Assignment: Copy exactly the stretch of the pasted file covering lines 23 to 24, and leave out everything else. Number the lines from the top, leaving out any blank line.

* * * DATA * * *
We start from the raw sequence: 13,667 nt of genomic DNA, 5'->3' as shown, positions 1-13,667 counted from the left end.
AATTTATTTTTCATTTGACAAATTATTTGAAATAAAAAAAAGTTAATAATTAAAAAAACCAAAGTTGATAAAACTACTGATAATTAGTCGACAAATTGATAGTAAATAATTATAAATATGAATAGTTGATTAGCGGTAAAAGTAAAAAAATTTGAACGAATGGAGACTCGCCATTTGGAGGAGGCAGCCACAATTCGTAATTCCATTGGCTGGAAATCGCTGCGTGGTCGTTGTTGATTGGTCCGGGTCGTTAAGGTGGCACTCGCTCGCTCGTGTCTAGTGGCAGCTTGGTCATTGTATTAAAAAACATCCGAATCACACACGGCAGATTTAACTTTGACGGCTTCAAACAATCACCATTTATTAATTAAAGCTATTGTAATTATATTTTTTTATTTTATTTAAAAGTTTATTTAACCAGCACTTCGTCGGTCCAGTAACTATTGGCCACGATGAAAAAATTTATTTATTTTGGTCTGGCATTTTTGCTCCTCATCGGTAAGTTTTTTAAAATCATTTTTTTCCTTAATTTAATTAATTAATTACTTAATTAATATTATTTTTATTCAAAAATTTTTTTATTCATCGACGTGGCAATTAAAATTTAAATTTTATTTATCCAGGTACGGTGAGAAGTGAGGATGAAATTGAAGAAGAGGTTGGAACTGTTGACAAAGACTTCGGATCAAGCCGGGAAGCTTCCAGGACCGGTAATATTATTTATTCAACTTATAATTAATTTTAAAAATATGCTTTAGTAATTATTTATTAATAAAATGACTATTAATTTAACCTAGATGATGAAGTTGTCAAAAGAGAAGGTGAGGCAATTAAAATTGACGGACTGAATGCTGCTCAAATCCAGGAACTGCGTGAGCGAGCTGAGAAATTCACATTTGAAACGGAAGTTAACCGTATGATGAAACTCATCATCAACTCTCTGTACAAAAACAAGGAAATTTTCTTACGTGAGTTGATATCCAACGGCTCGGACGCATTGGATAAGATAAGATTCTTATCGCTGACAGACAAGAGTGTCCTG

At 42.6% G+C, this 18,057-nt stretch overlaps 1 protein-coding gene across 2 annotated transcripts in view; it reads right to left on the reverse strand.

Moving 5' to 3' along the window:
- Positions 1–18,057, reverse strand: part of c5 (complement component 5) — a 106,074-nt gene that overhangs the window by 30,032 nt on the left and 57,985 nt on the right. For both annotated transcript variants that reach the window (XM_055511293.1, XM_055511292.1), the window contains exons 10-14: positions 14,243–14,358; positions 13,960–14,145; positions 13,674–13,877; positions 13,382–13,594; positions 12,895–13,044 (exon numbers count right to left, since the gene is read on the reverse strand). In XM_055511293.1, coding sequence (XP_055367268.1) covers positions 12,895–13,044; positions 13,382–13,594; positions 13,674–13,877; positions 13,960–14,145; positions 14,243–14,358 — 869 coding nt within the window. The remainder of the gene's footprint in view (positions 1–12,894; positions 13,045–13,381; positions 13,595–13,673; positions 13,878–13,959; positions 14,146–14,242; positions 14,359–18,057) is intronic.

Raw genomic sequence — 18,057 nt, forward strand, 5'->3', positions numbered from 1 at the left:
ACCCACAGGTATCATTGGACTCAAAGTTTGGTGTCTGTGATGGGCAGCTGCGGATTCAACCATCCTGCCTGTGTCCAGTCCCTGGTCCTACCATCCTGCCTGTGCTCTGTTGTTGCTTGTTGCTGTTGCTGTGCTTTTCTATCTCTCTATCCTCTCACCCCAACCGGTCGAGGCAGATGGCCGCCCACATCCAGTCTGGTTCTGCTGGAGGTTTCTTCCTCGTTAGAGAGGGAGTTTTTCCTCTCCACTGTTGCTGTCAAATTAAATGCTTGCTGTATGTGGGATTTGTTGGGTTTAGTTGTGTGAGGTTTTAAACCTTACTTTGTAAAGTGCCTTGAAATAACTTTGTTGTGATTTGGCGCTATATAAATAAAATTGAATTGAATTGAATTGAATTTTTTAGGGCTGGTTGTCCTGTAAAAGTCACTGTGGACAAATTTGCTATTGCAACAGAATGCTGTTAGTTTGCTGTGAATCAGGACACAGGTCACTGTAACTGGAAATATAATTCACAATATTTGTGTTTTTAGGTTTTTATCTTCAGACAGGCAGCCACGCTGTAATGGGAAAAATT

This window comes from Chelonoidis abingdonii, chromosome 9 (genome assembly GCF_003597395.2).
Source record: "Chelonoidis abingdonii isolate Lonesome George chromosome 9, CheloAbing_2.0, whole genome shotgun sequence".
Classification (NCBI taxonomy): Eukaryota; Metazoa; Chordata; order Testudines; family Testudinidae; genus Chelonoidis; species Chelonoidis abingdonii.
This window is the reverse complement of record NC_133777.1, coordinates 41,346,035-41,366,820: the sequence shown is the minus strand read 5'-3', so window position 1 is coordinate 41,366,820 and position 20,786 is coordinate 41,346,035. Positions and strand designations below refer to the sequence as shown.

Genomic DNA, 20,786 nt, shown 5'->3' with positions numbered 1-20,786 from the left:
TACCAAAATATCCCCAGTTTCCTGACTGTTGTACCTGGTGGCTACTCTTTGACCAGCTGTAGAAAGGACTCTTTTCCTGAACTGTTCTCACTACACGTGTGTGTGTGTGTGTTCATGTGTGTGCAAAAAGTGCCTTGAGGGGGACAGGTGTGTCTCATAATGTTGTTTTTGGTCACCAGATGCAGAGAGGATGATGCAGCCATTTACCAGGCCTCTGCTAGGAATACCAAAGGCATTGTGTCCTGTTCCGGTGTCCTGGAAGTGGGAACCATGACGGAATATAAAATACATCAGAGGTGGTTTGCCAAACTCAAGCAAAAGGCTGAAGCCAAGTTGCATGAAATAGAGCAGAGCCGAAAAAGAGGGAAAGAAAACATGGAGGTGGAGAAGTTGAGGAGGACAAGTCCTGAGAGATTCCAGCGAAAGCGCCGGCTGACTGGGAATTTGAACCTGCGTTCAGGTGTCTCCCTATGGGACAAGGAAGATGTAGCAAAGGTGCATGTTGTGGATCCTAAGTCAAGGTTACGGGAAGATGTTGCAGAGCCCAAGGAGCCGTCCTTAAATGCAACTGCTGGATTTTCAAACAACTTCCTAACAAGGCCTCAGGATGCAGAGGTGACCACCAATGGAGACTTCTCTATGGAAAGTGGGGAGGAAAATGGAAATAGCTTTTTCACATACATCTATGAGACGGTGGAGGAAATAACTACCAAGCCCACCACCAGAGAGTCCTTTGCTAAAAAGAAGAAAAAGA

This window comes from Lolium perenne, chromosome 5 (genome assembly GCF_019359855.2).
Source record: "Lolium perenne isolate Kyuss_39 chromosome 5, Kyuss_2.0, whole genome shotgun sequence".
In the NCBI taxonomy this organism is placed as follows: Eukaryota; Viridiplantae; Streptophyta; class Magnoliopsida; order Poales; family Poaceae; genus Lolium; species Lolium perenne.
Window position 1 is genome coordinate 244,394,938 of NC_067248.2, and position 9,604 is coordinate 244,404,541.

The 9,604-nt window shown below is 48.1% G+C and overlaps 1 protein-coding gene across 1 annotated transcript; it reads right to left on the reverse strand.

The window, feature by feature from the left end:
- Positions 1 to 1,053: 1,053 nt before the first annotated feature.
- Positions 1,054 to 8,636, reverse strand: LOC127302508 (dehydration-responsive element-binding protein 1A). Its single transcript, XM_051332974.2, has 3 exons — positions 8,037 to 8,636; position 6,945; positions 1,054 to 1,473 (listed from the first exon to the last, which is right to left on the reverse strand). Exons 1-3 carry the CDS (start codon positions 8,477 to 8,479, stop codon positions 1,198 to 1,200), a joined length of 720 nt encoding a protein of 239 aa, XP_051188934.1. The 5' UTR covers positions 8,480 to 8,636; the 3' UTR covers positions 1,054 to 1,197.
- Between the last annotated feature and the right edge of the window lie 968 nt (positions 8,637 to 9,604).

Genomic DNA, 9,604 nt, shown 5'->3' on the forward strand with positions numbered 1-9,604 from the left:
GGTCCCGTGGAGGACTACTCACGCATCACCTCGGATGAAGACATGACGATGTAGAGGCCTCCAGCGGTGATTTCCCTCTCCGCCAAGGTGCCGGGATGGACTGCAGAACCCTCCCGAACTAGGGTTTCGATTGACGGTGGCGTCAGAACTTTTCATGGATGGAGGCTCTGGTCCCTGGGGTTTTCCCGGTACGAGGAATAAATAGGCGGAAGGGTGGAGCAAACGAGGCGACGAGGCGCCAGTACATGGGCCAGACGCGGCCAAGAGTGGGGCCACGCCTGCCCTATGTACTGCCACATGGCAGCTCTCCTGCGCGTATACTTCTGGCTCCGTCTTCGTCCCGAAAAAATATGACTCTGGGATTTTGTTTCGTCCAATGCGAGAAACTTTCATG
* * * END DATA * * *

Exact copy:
Genomic DNA, 9,604 nt, shown 5'->3' on the forward strand with positions numbered 1-9,604 from the left:
GGTCCCGTGGAGGACTACTCACGCATCACCTCGGATGAAGACATGACGATGTAGAGGCCTCCAGCGGTGATTTCCCTCTCCGCCAAGGTGCCGGGATGGACTGCAGAACCCTCCCGAACTAGGGTTTCGATTGACGGTGGCGTCAGAACTTTTCATGGATGGAGGCTCTGGTCCCTGGGGTTTTCCCGGTACGAGGAATAAATAGGCGGAAGGGTGGAGCAAACGAGGCGACGAGGCGCCAGTACATGGGCCAGACGCGGCCAAGAGTGGGGCCACGCCTGCCCTATGTACTGCCACATGGCAGCTCTCCTGCGCGTATACTTCTGGCTCCGTCTTCGTCCCGAAAAAATATGACTCTGGGATTTTGTTTCGTCCAATGCGAGAAACTTTCATG